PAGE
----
There is a lot going on in a 100-meter sprint, despite the fact that these competitions last less than 15 seconds. Success begins with a quick response to a starting signal, then relies in turn on acceleration, maintaining peak speed and good strategy. The degree to which a runner masters all of these aspects is the degree to which she runs a faster race.
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Because timing off the blocks is tight and critical for the 100-meter dash, Olympic rules mandate that starting commands are delivered via speakers behind each runner, rather than with starting guns. This eliminates any speed-of-sound delays so runners in every position hear the signal at the same time. ClintonAthletics.com recommends that you prepare for a speedy take-off by positioning your front leg at a 90-degree angle to the hips and the back leg at a 130-degree angle, with strong pressure on the back block. Look down with your arms straight, keeping your focus on moving fast when the starting signal sounds.
Off the Blocks
When the starting signal sounds, drive as much force as possible into the ground with your arms and legs. You'll keep your body at a 45-degree angle as you pump your arms and legs for the first 10 meters of the race, still looking down. At 10 meters, you'll transition to the acceleration phase of the race.
Runners will spend the first half of a 100-meter dash accelerating to top speed, according to Olympic sprint champion Usain Bolt, in an interview for the documentary "The Fastest Man Alive." To achieve faster acceleration, you must attempt to get as many repetitions of the race as possible to improve your running technique. It's also important to exercise off the track to build fast-twitch muscle strength. Running resource website SpryFeet.com lists the quadriceps, hamstrings, gluteus maximus, hip flexors and calves as the primary muscles used in a sprint. A weight training program to build those muscles can contribute to your rate of acceleration, as can other exercises that build strength in those muscles, such as running up hills or stairs, using a weighted sled or cross-country skiing.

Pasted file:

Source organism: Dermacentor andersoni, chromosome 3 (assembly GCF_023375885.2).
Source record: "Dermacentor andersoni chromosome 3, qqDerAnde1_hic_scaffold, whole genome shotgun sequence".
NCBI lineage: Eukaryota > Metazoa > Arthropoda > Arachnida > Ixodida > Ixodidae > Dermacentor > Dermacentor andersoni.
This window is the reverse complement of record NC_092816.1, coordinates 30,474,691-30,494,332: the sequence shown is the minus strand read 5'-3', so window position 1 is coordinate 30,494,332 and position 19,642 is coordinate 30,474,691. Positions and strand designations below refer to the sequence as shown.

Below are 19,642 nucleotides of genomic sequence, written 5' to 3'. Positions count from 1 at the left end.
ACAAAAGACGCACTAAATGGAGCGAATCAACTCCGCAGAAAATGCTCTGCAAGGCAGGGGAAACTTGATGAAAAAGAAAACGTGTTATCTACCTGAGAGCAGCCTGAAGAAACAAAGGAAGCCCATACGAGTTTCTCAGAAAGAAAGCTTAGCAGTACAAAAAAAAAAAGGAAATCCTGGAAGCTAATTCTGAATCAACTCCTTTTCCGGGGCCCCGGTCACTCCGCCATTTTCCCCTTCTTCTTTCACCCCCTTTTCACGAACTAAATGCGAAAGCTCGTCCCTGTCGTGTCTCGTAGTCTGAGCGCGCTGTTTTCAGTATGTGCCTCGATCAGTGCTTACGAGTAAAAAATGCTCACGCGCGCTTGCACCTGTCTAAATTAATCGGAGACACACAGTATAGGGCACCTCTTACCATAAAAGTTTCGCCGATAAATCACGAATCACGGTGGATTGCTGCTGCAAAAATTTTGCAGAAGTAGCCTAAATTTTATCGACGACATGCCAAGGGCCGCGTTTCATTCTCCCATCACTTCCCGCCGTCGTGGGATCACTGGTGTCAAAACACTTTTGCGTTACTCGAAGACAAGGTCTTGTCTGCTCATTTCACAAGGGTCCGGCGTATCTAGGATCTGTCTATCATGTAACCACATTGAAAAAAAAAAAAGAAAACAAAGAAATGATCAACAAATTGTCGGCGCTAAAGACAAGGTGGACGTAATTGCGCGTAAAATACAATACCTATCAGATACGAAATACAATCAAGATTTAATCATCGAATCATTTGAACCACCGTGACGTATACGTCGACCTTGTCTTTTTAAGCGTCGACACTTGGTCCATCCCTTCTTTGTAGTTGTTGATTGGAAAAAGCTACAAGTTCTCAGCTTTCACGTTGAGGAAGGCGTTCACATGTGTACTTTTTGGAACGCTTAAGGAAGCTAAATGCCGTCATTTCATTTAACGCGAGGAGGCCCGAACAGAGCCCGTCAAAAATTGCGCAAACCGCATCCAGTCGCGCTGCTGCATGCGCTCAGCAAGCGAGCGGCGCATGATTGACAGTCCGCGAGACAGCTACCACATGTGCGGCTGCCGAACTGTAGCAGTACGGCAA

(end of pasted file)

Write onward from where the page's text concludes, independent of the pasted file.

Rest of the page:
Strategy in the 100-meter dash is simple as compared to other races. You accelerate as fast as you can, then run at top speed to the finish line. Bolt notes that the only complication is knowing when to look to the side to check on competition. While turning your head will slow you down, not knowing what's happening in the race can also affect your final time. Bolt says he looks twice during a race: once at 50m and again at 80m.
Even though the 100-meter sprint is a short race, it's still possible to "gas out" and have to slow down before the finish line. This can ruin your time for a race that had a promising start. The simplest technique for building up your wind for the 100-meter dash is to run at top speed for longer distances. Competitive sprinters incorporate multiple distances into a complex routine of daily practices, under the supervision and guidance of a qualified coach. You can start with three sessions per week, each consisting of four 100-meter sprints for technique, 2 200-meter sprints for wind and a 400-meter stretch run.